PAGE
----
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Tax cut asteroid to hit California budget

by Bob Morris, published

The California budget deficit could now reach $28 billion over the next 18 months due to estate tax cuts proposed by Obama. These cuts will cost California $2.7 billion in expected revenue, as it raises the excluded amount from $8 million to $10 million, and lowers the tax rate from 55% to 35% on estates.

Even more ominously, Build America Bonds (BABS) will not be extended. These securities give state and municipality bond issuers and purchasers, respectively, federal subsidies and tax credits and were signed into law in Feb. 2009 by Obama. In November, former hedge fund manager Bruce Krastling said BABS were supposed to be revenue neutral at the federal level but instead proved mightily profitable for investors with taxpayers footing the bill. Who could have imagined such a thing could happen?

He also said if BABS were not renewed there would be slaughter in tax-exempt Munis, the economic recovery would stall, and California would have a new fiscal crisis, "If BABs is not extended the Muni market will get smoked. The epicenter of the fire will be California, followed very quickly by New York." Writing in November, he assumed the government would extend BABS, but what a difference a few weeks make. The plan proposed by Obama and Republicans specifically does not extend BABS.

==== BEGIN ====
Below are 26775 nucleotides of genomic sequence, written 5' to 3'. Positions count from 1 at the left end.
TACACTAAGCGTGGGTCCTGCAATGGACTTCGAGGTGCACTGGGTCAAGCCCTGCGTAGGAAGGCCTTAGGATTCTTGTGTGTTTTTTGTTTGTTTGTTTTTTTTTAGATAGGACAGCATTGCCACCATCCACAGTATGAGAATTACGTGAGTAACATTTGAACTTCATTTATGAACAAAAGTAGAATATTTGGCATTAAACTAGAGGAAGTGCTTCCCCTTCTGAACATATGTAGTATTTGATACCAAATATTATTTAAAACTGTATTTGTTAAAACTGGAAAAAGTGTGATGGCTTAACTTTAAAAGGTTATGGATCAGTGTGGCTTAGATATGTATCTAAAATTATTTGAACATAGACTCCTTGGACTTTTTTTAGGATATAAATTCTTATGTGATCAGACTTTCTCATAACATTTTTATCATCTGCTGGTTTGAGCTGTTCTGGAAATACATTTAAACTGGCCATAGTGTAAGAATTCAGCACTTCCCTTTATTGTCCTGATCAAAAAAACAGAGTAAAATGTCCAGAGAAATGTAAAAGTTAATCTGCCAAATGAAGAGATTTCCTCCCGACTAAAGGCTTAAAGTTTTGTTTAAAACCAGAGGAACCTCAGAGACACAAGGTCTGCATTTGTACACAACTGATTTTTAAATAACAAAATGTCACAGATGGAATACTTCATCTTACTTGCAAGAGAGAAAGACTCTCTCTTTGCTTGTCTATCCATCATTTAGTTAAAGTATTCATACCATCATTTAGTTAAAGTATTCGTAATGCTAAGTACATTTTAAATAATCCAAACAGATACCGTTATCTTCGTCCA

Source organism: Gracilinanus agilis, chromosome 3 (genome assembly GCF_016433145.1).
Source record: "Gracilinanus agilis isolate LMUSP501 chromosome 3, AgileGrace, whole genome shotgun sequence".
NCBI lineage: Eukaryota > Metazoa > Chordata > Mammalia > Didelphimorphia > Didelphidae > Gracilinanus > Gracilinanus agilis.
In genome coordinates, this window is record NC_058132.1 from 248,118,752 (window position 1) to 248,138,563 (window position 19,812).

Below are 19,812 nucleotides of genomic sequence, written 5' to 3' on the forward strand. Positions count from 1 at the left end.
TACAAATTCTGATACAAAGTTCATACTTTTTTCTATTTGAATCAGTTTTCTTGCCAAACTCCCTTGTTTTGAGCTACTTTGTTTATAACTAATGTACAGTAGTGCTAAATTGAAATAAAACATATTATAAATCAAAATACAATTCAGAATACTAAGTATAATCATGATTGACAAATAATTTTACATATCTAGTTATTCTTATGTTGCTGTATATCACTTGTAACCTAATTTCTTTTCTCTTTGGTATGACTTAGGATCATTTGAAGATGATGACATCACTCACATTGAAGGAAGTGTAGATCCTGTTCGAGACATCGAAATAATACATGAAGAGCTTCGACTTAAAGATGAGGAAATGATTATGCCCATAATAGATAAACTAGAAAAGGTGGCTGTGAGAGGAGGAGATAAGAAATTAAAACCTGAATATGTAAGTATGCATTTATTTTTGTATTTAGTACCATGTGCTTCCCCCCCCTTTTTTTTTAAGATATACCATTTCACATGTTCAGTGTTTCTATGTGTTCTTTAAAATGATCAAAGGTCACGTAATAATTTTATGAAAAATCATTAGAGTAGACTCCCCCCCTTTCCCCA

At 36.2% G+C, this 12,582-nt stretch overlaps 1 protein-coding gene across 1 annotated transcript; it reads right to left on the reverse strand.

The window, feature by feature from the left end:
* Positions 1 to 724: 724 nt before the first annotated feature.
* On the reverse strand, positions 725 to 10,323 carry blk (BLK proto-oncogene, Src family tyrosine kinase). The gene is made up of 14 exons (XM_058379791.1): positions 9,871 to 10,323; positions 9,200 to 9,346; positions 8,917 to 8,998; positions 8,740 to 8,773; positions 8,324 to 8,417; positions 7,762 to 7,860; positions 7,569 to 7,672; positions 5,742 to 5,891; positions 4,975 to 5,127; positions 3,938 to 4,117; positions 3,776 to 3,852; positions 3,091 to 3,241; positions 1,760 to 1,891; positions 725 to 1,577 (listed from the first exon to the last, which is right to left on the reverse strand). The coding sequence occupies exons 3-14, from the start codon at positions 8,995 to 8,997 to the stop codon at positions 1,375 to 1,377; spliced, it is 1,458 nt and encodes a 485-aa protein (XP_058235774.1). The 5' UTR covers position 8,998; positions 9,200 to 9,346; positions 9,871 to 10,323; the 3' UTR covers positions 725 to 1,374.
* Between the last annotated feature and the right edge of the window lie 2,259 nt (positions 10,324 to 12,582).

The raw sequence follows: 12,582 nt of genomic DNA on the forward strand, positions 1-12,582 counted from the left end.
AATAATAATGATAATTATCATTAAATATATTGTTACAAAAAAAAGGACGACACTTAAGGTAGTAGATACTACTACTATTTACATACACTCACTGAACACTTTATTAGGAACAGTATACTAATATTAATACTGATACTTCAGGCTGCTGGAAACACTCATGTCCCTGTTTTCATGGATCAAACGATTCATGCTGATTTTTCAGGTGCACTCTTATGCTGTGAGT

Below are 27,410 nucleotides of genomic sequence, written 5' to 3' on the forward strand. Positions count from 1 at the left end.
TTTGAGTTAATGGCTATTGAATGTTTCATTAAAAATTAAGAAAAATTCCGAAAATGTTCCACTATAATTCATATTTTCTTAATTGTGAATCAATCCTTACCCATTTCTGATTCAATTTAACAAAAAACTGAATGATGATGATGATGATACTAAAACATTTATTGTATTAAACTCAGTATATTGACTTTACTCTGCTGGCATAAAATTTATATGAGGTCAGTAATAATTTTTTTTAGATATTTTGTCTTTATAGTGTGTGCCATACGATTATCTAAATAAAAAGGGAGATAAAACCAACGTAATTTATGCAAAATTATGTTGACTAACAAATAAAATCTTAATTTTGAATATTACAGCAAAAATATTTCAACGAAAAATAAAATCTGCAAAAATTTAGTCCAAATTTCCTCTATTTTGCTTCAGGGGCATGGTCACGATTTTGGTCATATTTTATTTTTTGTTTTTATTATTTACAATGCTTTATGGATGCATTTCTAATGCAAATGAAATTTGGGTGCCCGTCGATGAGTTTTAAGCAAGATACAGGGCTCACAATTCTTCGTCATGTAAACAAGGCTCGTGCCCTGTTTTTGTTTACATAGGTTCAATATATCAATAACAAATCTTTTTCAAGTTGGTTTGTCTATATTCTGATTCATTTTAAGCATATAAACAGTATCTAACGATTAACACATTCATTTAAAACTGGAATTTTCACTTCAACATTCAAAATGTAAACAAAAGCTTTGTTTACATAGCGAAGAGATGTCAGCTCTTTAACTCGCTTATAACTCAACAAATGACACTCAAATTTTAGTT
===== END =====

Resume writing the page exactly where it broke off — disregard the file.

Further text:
Without BABS, California will pay more for issuing new bonds, and those bonds will be more difficult to sell. It is in effect a subsidy for California (and other states) allowing them to borrow more cheaply. However, the cost gets dumped on taxpayers and increases the deficit. But without BABS, if Krastling is only half right, the effects will be catastrophic.

California's huge deficit does not include over $200 billion in loans and unfunded liabilities, including projected pension expenses it has little chance of paying. At some point, the deficit spending has to stop.  If not voluntarily, events will force the issue. The probability of California defaulting on debt, sooner rather than later, increases evermore on a daily basis.

If the tax bill passes as is, then California will take a big double hit, with $2.7 billion less in revenue at a time it desperately needs more, along with the unpalatable reality of increased borrowing costs. 

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